Page created by T Oct 13th 2009:
- 1 Trimatic Modulator:
- 1.1 Description:
- 1.2 Tools Needed:
- 1.3 Removing The Vacuum Pipe:
- 1.4 Removing the Modulator:
- 1.5 Correcting Overfilling:
- 1.6 Testing the Modulator:
- 1.7 Replacing the Modulator:
- 1.8 Replacing The Vacuum Pipe:
- 1.9 Vacuum Source Part Numbers:
- 1.10 Links:
- 1.11 Terms:
Description:Bolted to the offside rear of a Trimatic Gearbox is the Modulator. This device measures the Engine Vacuum underneath the Throttle and converts the Vacuum into the forward or backward movement of a Pullrod.The amount of Vacuum determines the position of the Pullrod. Since Trimatics work by comparing the Roadspeed with Engine Vacuum it's the job of the Modulator to provide the Engine Vacuum information to the Trimatic.
Tools Needed:7AT15 Spanner for bolting/unbolting the Modulator.
Removing The Vacuum Pipe:
Remove the Metal Hose from the rear of the Modulator by twisting and pulling the rubber.
Removing the Modulator:
A special thin Spanner 7AT15 is used to remove or replace the Modualtor because the space between the Modulator and the Trimatic Case is small. The Modulator Spanner is 1 1/4" AF and 3 mm thick. Unbolt the Modulator by turning it anti-clockwise with the Spanner.ATF will pour from the Trimatic when the Modulator is removed so use a Drain Tray of some sort to catch this Oil. A Pushrod (Actuator Pin) fits into the end of the Modulator. The Pushrod will fall out when the Modulator is removed. Make sure you keep this clean and ready for re-installation. The Pushrod is a vital part of the Modulator's operation and transfers the Diaphragm's movement to a Spool Valve to generate a representative Oil Pressure.The Modulator Spool Valve is held in place by the Modulator and is easily removed for inspection and cleaning. It may also fall out of its own accord. After cleaning and inspection, refit the Modulator Spool Valve with its widest end facing the Modulator. A round Mark on the end of the Spool, if present, will indicate contact with the Pushrod.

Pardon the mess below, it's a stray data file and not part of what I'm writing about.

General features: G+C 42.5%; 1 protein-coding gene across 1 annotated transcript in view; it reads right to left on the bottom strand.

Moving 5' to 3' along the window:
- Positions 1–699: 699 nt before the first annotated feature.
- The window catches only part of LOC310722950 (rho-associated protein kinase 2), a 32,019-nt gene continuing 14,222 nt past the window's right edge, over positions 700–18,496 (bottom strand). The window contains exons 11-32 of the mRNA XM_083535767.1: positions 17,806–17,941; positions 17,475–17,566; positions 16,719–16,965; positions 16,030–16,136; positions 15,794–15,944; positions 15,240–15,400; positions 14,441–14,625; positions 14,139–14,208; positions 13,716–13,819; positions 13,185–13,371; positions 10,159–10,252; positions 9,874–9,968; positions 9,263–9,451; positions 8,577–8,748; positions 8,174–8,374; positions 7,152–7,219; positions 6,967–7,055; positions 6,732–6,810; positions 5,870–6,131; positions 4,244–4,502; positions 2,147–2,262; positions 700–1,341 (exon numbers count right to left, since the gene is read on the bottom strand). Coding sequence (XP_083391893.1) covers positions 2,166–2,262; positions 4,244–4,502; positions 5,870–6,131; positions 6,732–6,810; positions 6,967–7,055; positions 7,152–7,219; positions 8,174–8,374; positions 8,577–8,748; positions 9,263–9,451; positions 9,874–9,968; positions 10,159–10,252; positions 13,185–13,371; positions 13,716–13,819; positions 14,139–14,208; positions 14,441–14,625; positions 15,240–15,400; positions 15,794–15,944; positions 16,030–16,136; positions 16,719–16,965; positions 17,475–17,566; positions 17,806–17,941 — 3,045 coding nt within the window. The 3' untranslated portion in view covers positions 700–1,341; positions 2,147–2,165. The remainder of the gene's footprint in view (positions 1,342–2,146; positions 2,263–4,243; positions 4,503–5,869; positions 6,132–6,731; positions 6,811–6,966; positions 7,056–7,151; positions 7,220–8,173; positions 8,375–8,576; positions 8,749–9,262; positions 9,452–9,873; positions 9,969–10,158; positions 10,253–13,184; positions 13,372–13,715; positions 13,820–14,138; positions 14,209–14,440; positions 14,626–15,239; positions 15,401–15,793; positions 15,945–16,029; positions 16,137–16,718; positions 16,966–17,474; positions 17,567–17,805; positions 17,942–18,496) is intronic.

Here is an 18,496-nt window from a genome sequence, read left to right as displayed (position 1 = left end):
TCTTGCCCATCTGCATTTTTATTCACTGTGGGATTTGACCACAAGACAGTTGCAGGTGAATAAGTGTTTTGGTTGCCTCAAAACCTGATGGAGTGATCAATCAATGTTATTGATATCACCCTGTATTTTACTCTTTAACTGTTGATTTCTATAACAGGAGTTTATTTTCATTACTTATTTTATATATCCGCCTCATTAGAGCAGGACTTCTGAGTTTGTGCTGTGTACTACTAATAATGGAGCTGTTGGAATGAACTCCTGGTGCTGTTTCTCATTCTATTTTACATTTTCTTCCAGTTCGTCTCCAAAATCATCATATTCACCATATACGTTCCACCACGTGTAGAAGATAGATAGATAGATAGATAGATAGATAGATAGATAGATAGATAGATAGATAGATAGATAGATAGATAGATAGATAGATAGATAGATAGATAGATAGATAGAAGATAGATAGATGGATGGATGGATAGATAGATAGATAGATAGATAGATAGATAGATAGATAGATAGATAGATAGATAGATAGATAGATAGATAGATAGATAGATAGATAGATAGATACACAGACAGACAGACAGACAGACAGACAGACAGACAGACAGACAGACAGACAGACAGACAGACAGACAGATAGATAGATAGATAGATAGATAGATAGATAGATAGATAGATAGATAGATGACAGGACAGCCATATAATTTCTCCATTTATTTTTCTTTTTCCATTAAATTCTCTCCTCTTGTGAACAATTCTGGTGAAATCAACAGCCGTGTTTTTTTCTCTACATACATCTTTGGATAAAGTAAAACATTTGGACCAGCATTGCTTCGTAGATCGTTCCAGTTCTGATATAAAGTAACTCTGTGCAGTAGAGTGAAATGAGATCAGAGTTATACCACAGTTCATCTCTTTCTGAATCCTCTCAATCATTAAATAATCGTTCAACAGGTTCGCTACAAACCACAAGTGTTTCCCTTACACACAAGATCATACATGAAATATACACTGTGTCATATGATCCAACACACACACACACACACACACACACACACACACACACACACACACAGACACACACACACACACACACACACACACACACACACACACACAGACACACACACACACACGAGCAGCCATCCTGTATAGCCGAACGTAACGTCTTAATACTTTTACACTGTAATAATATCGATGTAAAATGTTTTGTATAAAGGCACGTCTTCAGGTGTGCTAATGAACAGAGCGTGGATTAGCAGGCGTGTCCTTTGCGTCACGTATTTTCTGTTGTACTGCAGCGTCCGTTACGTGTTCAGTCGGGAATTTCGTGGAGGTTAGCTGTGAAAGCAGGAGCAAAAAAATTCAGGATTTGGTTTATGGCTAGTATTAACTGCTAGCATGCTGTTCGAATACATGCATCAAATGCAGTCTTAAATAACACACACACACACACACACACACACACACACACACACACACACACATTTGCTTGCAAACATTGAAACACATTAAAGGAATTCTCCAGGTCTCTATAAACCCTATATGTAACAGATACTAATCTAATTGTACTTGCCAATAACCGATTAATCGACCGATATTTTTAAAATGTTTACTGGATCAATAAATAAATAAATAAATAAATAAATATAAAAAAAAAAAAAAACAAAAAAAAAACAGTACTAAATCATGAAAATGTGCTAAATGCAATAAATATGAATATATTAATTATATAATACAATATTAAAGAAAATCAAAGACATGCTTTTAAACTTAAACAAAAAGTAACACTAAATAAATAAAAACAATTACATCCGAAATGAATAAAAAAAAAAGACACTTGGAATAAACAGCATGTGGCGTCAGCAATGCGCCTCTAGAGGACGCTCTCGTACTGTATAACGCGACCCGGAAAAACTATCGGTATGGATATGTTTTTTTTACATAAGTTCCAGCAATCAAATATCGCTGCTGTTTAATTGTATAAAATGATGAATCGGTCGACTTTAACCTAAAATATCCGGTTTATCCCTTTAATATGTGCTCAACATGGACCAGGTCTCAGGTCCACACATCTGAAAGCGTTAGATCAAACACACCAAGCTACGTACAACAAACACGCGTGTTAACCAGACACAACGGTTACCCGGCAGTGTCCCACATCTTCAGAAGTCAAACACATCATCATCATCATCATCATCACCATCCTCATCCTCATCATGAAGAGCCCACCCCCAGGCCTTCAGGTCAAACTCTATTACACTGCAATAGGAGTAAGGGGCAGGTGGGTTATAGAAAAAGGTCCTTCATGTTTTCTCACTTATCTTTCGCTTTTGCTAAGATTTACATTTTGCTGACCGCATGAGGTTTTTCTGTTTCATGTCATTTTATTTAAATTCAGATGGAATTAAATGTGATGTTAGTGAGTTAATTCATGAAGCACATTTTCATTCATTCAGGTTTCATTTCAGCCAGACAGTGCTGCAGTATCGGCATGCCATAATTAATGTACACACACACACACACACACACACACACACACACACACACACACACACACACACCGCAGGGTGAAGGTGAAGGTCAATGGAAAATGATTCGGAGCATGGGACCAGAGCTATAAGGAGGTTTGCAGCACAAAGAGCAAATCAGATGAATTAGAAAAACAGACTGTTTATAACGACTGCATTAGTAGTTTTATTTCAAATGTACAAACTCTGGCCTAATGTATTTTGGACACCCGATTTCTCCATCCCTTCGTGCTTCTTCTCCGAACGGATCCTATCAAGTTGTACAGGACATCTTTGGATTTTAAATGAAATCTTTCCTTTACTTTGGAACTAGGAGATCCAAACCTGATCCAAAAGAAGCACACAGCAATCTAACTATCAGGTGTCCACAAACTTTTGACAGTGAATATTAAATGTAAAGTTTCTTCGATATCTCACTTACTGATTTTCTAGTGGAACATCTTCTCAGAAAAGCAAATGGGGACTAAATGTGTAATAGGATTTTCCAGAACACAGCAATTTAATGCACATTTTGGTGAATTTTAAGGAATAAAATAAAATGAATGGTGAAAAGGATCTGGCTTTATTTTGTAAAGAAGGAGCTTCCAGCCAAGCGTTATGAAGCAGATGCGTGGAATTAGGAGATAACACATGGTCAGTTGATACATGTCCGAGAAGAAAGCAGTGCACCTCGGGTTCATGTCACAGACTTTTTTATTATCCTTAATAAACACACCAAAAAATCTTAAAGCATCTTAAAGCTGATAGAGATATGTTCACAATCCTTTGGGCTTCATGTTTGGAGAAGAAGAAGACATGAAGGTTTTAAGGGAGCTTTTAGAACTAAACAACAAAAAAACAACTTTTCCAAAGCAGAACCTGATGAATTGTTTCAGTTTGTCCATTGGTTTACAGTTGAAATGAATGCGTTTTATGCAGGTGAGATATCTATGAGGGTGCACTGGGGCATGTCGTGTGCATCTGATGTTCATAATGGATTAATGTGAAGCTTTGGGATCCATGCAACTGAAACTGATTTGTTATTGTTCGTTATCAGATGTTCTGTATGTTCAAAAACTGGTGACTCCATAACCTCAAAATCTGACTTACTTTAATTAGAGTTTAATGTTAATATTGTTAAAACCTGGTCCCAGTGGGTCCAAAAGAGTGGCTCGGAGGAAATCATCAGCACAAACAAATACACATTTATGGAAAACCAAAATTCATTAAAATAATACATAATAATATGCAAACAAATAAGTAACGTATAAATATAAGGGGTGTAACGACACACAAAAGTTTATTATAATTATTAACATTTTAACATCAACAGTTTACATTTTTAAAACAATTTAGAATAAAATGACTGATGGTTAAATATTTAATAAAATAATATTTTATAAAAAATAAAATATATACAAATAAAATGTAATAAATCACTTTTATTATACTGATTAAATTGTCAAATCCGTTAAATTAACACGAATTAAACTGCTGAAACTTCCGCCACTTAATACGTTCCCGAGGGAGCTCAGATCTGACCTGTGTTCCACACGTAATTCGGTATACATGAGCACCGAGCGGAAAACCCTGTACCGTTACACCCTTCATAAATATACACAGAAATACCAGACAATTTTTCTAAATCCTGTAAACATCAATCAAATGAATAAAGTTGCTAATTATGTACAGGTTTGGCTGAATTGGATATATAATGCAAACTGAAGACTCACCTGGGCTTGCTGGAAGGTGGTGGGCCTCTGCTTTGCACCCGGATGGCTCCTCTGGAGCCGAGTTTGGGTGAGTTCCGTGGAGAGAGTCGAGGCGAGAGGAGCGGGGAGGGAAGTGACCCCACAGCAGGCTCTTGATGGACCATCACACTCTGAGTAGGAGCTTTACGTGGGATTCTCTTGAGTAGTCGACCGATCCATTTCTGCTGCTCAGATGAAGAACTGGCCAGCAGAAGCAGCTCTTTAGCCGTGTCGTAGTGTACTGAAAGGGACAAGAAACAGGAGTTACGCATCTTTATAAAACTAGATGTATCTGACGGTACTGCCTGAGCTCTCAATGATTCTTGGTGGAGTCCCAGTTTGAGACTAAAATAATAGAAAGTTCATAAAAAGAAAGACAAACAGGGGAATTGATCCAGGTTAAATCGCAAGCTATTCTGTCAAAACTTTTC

Removing the Modulator:
Removing the Modulator is a way of draining out excessive ATF if the Trimatic has been overfilled. Take a reading from the Dipstick to work out how much ATF to drain (from the low to the full Mark is 0.5 Litres). Place a Drain Can with graduations on it under the Modulator then remove the Modulator from the Trimatic. When the excess amount appears in the drain Can, refit the Modulator .Recheck the Oil Level after correcting the overfilling.
Bleeding the Radiator Lines:
By loosening one of the Trimatic Lines at the Radiator a small controlled leak can be created. By matching the amount drained the Trimatic Dipstick level can be corrected.
Testing the Modulator:
The Modulator must not have any Airleaks. The Diaphragm can get an Hole in it and leak. Test the Modulator by blowing into the Vacuum Pipe. It must hold pressure. If it leaks it must be replaced or ATF will be drawn into the Inlet Manifold and the Trimatic will not shift Gears correctly.
Replacing the Modulator:
Fit the paper Gasket to the Modulator and place the Pushrod into the end of the Modulator.Screw the Modulator into the Trimatic Casing finger tight. Tighten the Modulator using the 7AT15 Spanner.
Replacing The Vacuum Pipe:
Refit the Vacuum Pipe as per the image on this page. Pull the rubber connector back along the Vacuum Pipe.Plug the metal Vacuum Pipe into the Modulator.Twist the Rubber along the Vacuum Pipe until it sits half on the Modulator Pipe and half on the Vacuum Pipe as in the Image. Note that rubber can become hard and brittle with age and need replacing. The rubber is simply a piece of standard rubber hose available from Repco. It is the same size as the Vacuum Advance Module Hose.